Oisín Mac Diarmada of renowned band Téada told David Hennessy about having Hollywood star John C Reilly guest as a vocalist on their new album, Coiscéim Coiligh (‘As the days Brighten’).
Renowned trad band Téada have released their latest album with none other than Hollywood star John C Reilly as a guest.
Reilly has been nominated for an Oscar and a Golden Globe for his work in Chicago. He has acted for Martin Scorsese in Gangs of New York and The Aviator. He is also well known for his comedy roles that have included starring alongside Will Ferrell in Step Brothers, Walk Hard and Talladega Nights and with Steve Coogan in Stan and Ollie. He has also been nominated for a Tony Award for his work on Broadway in Sam Shepard’s True West alongside the late Philip Seymour Hoffman.
The Irish-American actor was the International Guest of Honour at this year’s national St. Patrick’s Day Parade in Dublin and was recently seen on The Late Late recently sharing his renditions of folk tunes like Raglan Road.
The actor sings the classic Percy French song Eileen Óg alongside resident Téada vocalist Séamus Begley on the acclaimed group’s sixth studio release, Coiscéim Coiligh.
It may seem like an unlikely collaboration but John C’s appearance on the album came naturally from him striking up a friendship with renowned Kerry accordion player Séamus Begley, inspired by their mutual love of Irish songs.
Fiddle player with Téada Oisín Mac Diarmada told The Irish World: “It was great fun to collaborate with him. We’re not quite at the level of the Chieftains yet now- They were amazing, amazing collaborators- But this one just came together in a very easygoing way.
“John C was over in Ireland promoting the movie Stan and Ollie movie and he ran into Seamus.
“They met down in Kerry and got on like a house on fire.
“John C has a great, very genuine interest in Irish singing and he’s very drawn to that.
“And Seamus is amazing.
“So the two lads got on famously, and they exchanged numbers and stuff like that.”
Later that year in Los Angeles, John C. joined Séamus and Oisín on stage when they finished their Christmas tour in Hollywood, and a collaboration idea for the new Téada album was born.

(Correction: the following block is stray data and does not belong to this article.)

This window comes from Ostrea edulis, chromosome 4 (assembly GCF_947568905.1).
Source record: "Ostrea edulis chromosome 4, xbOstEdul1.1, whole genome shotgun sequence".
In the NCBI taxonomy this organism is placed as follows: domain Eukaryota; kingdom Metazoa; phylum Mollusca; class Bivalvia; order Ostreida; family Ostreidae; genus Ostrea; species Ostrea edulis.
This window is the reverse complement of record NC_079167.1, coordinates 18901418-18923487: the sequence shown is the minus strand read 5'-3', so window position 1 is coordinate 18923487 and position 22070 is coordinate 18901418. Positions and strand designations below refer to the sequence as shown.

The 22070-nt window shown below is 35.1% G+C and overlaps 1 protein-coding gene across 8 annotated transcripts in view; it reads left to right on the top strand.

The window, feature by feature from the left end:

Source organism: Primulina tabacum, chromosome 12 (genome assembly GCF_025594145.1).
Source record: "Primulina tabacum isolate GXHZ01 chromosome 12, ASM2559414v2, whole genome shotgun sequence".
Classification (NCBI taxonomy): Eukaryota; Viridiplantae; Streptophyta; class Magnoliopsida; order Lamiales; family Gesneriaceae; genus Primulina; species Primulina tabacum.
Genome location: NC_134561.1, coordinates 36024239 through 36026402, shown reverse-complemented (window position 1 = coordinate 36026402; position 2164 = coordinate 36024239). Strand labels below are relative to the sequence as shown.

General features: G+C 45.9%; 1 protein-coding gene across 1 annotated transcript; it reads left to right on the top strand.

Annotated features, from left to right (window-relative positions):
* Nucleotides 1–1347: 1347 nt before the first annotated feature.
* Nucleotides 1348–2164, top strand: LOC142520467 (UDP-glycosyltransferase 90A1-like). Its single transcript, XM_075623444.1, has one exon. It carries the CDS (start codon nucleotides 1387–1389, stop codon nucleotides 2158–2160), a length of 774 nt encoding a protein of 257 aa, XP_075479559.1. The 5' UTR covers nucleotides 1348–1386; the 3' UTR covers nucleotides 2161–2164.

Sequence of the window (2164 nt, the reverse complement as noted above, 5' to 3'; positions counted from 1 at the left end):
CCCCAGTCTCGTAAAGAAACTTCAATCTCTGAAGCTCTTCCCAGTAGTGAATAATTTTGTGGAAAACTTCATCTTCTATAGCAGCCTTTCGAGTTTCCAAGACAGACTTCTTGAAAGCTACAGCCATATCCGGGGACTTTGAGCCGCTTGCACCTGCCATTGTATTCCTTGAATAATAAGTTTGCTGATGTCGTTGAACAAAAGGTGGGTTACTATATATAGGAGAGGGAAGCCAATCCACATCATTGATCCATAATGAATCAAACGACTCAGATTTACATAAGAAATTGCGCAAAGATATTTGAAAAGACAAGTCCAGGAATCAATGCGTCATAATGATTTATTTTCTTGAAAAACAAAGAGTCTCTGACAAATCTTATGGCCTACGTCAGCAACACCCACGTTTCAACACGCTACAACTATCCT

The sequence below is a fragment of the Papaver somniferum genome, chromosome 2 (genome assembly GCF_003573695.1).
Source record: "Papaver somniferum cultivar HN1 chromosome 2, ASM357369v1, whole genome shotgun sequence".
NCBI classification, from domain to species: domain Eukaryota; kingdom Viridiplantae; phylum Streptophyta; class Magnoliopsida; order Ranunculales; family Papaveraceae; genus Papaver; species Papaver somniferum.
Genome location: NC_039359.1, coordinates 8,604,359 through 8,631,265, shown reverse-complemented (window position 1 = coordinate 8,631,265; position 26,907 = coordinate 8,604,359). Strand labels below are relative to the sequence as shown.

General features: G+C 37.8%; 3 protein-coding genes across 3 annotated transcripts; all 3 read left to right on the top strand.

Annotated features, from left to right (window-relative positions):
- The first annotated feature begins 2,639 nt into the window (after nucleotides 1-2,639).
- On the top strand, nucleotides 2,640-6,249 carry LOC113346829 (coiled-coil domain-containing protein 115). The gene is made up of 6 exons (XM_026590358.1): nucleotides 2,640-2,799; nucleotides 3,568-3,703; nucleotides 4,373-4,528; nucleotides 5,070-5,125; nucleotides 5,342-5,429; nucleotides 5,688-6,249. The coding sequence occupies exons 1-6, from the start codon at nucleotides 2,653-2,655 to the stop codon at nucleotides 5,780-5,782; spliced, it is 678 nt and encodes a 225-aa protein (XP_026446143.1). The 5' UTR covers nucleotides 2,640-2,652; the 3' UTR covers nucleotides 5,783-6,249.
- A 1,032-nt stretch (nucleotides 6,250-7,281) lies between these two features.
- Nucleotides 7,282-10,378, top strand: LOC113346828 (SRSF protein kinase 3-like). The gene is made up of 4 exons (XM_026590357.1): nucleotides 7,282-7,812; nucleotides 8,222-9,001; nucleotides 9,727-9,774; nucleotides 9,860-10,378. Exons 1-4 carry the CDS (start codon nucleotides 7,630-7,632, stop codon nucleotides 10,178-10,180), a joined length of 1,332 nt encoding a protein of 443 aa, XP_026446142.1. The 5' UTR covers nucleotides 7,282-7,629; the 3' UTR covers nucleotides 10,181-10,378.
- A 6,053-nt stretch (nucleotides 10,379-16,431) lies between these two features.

“I happened to be on tour with Seamus a couple of months later in America and over the few weeks, Seamus was telling me he was texting John C, they were trying to figure out if they could meet.
“And then the last show of the tour was in Burbank, which is basically kind of in the Hollywood area in LA, and John C came along, and he joined us on stage for a song.
“We had great fun with him.
“The friendships developed from there and we were in the middle of recording the album at that point.
“The issue of possibly doing a song came up, and he was all up for doing something.”
But the pandemic would hold things up for a long time.
Although the rest of the album was done, the band would hold fire for a ‘tantalising’ collaboration.
It would be the Spring of 2021 when John C. made it into a Hollywood studio to record Eileen Óg.
“But then with the pandemic, we couldn’t travel over to America to do something with him and obviously, he wasn’t going to be in Ireland.
“It was one of those tantalising things that was nearly there, and everyone wanted to do it, but we just couldn’t get it finished off and we had the rest of the album pretty much done.
“So it was like, ‘Should we bring out the album? We’re not doing much, maybe we should just put out the album?’
“But it was such a tantalising thing to have John C and he was so up for it so we eventually said, ‘Look, however long it takes, we’ll wait’.
“Then my wife Samantha Harvey, who plays with the band, is originally from California so that kind of gave me an ability to get into the US during the pandemic because obviously nobody from Europe was allowed in unless you’re married or if you’re a US citizen or whatever.